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BACKGROUND: Neo-angiogenesis is an acquired capability vital for a tumor to grow and metastasize. Evidence has shown that the mitogen-activated protein (MAP) kinase pathway is involved in this process. Alterations of K-ras and c-mos, two pivotal components of this pathway, have been implicated in non-small cell lung carcinogenesis. In the present report, we examine, in a series of non-small cell lung carcinomas (NSCLCs), the status of K-ras and c-mos oncoproteins in correlation with the tumor neo-angiogenesis state and the major angiogenic factor, vascular endothelial growth factor (VEGF). MATERIALS AND METHODS: c-mos and p-ERK1/2 status was evaluated immunohistochemically in a total of 65 NSCLCs, whereas the presence of K-ras mutations was examined by reverse transcriptase-polymerase chain reaction (RT-PCR) restriction fragment length polymorphism (RFLP) in available matched normal tumor material from 56 cases. Microvessel density (MVD) was estimated by immunodetection of CD3, endothelial marker, and VEGF expression was assessed by immunohistochemistry. All possible associations were examined by a series of statistical methods. RESULTS: Expression of oncogenic activated K-ras and c-mos overexpression was observed in 12 of 49 (25%) and in 16 of 61 (26%) informative cases, respectively. Only 1 of the 25 deregulated for K-ras or c-mos cases exhibited both alterations, suggesting a mutually exclusive relationship between activated K-ras and c-mos overexpression (p = 0.074) in a subset of NSCLCs. In these cases, the MAPK kinase kinase/MEK/ERK pathway was found to be activated. MVD and VEGF expression were 36.9 +/- 10.6 mv/mm2 and 73.1 +/- 20.0%, respectively. The most intriguing finding was that the [K-ras(No)/c-mos(P)] profile was significantly associated with low MVD levels compared to normal cases (p = 0.004); by contrast, no correlation was found between the other K-ras/c-mos patterns and MVD. Furthermore, the former group exhibited the lowest VEGF levels. CONCLUSIONS: The mutually exclusive relationship between mutated K-ras and c-mos overexpression in a subset of NSCLCs implies a common signal transduction pathway in lung carcinogenesis. The effect of this pathway on NSCLC neo-angiogenesis seems to depend upon the status of c-mos, which acts as a molecular "switch," possibly exerting a negative selective pressure on tumor progression.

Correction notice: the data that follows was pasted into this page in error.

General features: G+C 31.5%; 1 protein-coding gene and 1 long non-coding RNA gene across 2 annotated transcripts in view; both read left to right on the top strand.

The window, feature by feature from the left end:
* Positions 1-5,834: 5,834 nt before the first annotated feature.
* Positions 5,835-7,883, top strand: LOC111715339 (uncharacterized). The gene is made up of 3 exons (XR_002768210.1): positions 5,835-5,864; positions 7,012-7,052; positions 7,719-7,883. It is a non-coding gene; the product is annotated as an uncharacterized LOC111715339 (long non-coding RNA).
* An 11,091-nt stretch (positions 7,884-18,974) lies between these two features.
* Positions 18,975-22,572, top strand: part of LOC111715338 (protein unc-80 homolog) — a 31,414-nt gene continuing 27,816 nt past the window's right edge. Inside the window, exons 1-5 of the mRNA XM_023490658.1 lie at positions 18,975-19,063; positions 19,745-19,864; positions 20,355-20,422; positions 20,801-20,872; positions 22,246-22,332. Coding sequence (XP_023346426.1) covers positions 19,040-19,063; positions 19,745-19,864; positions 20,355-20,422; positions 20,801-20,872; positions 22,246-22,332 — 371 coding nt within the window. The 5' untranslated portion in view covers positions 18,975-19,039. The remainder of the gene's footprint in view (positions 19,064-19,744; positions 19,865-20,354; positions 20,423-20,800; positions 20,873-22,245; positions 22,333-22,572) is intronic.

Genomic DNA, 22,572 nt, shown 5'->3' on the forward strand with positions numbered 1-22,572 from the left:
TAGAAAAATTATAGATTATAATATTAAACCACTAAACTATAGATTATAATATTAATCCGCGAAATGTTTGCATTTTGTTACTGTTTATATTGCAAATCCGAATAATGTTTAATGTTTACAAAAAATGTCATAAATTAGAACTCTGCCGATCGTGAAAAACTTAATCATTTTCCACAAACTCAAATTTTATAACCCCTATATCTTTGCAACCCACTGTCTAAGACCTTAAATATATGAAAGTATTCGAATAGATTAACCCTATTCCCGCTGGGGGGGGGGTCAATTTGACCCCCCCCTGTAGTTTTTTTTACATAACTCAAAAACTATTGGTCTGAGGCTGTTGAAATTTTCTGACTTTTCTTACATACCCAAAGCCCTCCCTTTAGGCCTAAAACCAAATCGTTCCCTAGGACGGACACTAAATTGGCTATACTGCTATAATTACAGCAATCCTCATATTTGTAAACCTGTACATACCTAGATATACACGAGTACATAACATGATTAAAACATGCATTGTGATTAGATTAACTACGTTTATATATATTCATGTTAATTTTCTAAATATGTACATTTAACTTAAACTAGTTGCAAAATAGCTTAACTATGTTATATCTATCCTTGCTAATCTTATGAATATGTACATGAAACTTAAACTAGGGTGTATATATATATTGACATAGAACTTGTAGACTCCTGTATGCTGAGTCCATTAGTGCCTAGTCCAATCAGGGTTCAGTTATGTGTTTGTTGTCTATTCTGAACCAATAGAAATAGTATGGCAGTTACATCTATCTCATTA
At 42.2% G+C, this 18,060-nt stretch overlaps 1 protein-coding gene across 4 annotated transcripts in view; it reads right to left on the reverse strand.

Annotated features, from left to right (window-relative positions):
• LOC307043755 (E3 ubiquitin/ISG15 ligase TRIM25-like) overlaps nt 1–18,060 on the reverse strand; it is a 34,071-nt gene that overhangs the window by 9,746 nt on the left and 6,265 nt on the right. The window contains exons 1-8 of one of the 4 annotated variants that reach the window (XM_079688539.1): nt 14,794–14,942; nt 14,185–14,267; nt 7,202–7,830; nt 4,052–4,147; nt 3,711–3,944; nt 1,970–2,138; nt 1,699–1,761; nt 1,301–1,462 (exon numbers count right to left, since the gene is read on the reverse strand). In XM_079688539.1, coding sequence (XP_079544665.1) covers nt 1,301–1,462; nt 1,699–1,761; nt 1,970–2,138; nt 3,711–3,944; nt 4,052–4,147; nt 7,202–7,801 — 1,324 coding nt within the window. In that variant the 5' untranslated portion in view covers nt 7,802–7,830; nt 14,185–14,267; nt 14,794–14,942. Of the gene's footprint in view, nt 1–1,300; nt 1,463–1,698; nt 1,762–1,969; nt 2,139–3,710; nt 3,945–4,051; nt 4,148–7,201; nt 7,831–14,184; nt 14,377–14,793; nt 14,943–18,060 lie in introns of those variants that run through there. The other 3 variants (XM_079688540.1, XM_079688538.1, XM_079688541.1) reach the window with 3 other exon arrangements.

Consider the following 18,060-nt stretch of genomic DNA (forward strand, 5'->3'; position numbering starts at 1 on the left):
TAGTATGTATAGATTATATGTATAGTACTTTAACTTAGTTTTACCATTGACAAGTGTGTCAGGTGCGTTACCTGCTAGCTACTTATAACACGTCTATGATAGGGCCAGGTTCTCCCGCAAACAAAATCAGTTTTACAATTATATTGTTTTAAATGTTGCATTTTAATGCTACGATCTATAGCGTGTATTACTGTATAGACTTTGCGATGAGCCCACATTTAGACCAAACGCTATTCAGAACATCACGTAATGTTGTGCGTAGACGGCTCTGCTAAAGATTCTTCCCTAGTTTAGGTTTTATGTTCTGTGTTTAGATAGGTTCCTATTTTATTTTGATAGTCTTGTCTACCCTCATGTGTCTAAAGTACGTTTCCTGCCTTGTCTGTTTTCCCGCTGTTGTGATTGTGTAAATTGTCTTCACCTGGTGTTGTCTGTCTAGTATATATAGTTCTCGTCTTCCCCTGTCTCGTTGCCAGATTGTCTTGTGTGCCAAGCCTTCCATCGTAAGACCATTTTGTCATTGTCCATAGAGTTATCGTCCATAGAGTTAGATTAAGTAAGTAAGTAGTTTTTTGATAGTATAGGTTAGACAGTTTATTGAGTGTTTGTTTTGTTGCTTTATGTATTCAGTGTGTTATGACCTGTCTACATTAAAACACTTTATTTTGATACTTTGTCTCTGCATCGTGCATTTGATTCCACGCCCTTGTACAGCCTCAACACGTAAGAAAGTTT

Journal article


Mol Med

Publication Date





590 - 597


Carcinoma, Non-Small-Cell Lung, Endothelial Growth Factors, Gene Expression Regulation, Neoplastic, Genes, mos, Genes, ras, Humans, Immunohistochemistry, Lung Neoplasms, Lymphokines, MAP Kinase Signaling System, Models, Biological, Neovascularization, Pathologic, Proto-Oncogene Proteins c-mos, Vascular Endothelial Growth Factor A, Vascular Endothelial Growth Factors, ras Proteins